But he hasn’t wrestled his ideas and all the points he wants to make about power, race, religion, government and family into a dramatic vehicle that balances the big picture with the procedural hook and provides consistent entertainment value along with the point-making. That’s Simon’s specialty, achieved (to varying degrees of success) with the help of the crack crime writers he brings onboard his projects. MacLean, who wrote the first two episodes, doesn’t have the same level of experience — his Showtime bio lists just two in-development films, one with Casey Affleck, Ben’s brother — and so far the layers and complications of his story tend to keep you at a distance (and confuse you) rather than draw you in.
Chief among those elements is the odd-couple pairing of Bacon’s F.B.I. agent, Jackie Rohr, and Hodge’s ambitious assistant district attorney, Decourcy Ward, who’s fighting a lonely battle as a black prosecutor getting scant cooperation from the Boston police. Seeing an angle, Rohr co-opts Ward into a scheme to use a grand jury to pry testimony out of the famously closemouthed robbery crews of Charlestown.
On the other side of the story, Jonathan Tucker and an excellent Mark O’Brien (the hacker Tom Rendon in “Halt and Catch Fire”) play brothers who are members of a crew of armored-car thieves. And around everyone are clouds of skillfully played family and colleagues: Jill Hennessy as Rohr’s wife (long-suffering and at-home), Lauren E. Banks as Ward’s wife (equally career-minded but occasionally defensive) and Amanda Clayton as the crew leader’s wife (deadly serious); Dean Winters and Gloria Reuben, and Remar and Moriarty, as sets of parents; Sarah Shahi as Ward’s investigator. The voluminous cast is beyond cataloging, but just one more: the undersung Kevin Chapman (“Person of Interest”) as a cop reluctantly helping out Ward and Rohr.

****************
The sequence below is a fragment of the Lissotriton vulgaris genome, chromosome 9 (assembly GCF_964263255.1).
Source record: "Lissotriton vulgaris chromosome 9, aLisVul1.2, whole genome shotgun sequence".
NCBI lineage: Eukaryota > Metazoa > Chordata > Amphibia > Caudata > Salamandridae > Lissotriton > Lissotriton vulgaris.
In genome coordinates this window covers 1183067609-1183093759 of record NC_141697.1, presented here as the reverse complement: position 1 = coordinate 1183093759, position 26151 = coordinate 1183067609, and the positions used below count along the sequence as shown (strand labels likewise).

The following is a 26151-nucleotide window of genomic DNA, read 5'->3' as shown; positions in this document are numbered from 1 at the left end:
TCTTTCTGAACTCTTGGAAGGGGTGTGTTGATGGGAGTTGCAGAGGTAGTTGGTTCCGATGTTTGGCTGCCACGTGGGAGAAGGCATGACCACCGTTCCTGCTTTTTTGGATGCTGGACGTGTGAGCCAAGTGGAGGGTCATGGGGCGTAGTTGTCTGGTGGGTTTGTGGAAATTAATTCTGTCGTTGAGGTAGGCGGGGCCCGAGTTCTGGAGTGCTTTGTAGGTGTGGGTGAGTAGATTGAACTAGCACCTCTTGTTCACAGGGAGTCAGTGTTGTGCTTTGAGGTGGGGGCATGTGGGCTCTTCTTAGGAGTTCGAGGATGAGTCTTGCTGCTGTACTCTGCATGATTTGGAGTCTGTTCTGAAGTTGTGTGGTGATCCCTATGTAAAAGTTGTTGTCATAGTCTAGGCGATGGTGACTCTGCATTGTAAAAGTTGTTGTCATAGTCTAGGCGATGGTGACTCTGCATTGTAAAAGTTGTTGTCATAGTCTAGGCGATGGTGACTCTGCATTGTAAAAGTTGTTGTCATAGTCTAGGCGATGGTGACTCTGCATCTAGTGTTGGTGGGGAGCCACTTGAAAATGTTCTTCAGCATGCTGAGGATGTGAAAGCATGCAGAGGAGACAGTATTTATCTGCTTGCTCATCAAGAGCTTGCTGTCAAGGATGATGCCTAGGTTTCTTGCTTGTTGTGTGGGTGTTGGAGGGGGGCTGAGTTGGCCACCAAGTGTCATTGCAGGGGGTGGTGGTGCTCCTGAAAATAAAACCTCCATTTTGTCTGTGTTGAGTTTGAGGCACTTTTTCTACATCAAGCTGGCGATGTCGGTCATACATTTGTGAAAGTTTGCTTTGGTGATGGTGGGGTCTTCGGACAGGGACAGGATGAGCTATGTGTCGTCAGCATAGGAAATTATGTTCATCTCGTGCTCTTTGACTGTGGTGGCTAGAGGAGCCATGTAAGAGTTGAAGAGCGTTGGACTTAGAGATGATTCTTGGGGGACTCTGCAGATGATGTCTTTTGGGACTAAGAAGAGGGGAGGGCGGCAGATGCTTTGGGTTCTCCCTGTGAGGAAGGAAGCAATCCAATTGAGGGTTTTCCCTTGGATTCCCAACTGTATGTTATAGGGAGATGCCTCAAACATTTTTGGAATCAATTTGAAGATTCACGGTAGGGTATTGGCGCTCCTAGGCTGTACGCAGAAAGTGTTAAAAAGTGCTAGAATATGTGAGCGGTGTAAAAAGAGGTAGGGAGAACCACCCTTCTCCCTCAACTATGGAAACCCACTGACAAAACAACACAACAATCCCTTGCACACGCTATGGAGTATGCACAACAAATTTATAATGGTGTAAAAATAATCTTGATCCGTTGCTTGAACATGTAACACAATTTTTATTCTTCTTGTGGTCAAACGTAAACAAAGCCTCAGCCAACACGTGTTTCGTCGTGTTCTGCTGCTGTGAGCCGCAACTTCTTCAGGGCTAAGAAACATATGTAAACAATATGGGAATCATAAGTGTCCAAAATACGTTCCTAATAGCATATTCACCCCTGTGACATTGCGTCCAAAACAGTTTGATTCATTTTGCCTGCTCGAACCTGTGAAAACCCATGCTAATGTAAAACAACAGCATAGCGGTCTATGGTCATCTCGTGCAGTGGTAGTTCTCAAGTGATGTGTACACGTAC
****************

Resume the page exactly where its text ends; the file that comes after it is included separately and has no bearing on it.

They’re all good, and individual scenes between Bacon and Hodge or Hodge and Chapman or Bacon and O’Brien can be sharp and funny. But they’re all struggling with characters who feel a little too off-the-shelf — while MacLean’s dialogue has flavor, his people lean toward cliché (the carping mother-in-law, the crook’s wife who really runs the show). And Bacon’s, Hodge’s and Chapman’s characters, with their mixed motivations and tarnished nobility, aren’t sufficiently distinct.
The performances and production values may be enough to keep you around to see whether the story picks up steam, and whether MacLean finds more original ways to shape his ideas into drama. “City on a Hill” keeps threatening to be interesting and exciting, but so far it hasn’t pulled off the job.